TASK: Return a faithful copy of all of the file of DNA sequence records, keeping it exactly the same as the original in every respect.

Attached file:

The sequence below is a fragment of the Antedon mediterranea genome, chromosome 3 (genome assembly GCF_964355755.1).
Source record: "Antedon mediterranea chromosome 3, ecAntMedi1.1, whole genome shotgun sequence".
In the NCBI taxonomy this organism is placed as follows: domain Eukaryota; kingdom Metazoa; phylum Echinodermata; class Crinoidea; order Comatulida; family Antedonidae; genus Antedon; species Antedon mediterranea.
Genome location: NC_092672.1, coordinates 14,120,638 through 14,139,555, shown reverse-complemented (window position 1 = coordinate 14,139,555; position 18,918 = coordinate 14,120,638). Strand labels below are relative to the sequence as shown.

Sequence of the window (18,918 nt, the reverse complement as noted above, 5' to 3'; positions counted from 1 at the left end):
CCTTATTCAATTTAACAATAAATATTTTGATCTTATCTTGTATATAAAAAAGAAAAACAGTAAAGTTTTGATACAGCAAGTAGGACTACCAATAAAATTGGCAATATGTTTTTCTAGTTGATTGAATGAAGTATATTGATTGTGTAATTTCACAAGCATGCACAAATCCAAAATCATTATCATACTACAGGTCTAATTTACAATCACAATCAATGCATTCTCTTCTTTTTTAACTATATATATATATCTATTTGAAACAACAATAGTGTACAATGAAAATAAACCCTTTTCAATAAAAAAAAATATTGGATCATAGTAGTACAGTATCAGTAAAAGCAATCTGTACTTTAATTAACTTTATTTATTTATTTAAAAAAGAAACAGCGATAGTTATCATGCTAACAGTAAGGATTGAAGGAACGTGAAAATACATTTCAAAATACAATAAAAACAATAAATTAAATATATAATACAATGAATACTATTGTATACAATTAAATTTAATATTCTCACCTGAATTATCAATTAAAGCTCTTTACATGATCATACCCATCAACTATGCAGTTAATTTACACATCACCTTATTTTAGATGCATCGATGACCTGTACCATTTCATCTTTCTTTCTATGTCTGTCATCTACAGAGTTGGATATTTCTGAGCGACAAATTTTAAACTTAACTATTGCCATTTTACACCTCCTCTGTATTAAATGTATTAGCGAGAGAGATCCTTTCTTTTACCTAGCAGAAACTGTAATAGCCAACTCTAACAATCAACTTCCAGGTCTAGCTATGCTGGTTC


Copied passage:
The sequence below is a fragment of the Antedon mediterranea genome, chromosome 3 (genome assembly GCF_964355755.1).
Source record: "Antedon mediterranea chromosome 3, ecAntMedi1.1, whole genome shotgun sequence".
In the NCBI taxonomy this organism is placed as follows: domain Eukaryota; kingdom Metazoa; phylum Echinodermata; class Crinoidea; order Comatulida; family Antedonidae; genus Antedon; species Antedon mediterranea.
Genome location: NC_092672.1, coordinates 14,120,638 through 14,139,555, shown reverse-complemented (window position 1 = coordinate 14,139,555; position 18,918 = coordinate 14,120,638). Strand labels below are relative to the sequence as shown.

Sequence of the window (18,918 nt, the reverse complement as noted above, 5' to 3'; positions counted from 1 at the left end):
CCTTATTCAATTTAACAATAAATATTTTGATCTTATCTTGTATATAAAAAAGAAAAACAGTAAAGTTTTGATACAGCAAGTAGGACTACCAATAAAATTGGCAATATGTTTTTCTAGTTGATTGAATGAAGTATATTGATTGTGTAATTTCACAAGCATGCACAAATCCAAAATCATTATCATACTACAGGTCTAATTTACAATCACAATCAATGCATTCTCTTCTTTTTTAACTATATATATATATCTATTTGAAACAACAATAGTGTACAATGAAAATAAACCCTTTTCAATAAAAAAAAATATTGGATCATAGTAGTACAGTATCAGTAAAAGCAATCTGTACTTTAATTAACTTTATTTATTTATTTAAAAAAGAAACAGCGATAGTTATCATGCTAACAGTAAGGATTGAAGGAACGTGAAAATACATTTCAAAATACAATAAAAACAATAAATTAAATATATAATACAATGAATACTATTGTATACAATTAAATTTAATATTCTCACCTGAATTATCAATTAAAGCTCTTTACATGATCATACCCATCAACTATGCAGTTAATTTACACATCACCTTATTTTAGATGCATCGATGACCTGTACCATTTCATCTTTCTTTCTATGTCTGTCATCTACAGAGTTGGATATTTCTGAGCGACAAATTTTAAACTTAACTATTGCCATTTTACACCTCCTCTGTATTAAATGTATTAGCGAGAGAGATCCTTTCTTTTACCTAGCAGAAACTGTAATAGCCAACTCTAACAATCAACTTCCAGGTCTAGCTATGCTGGTTC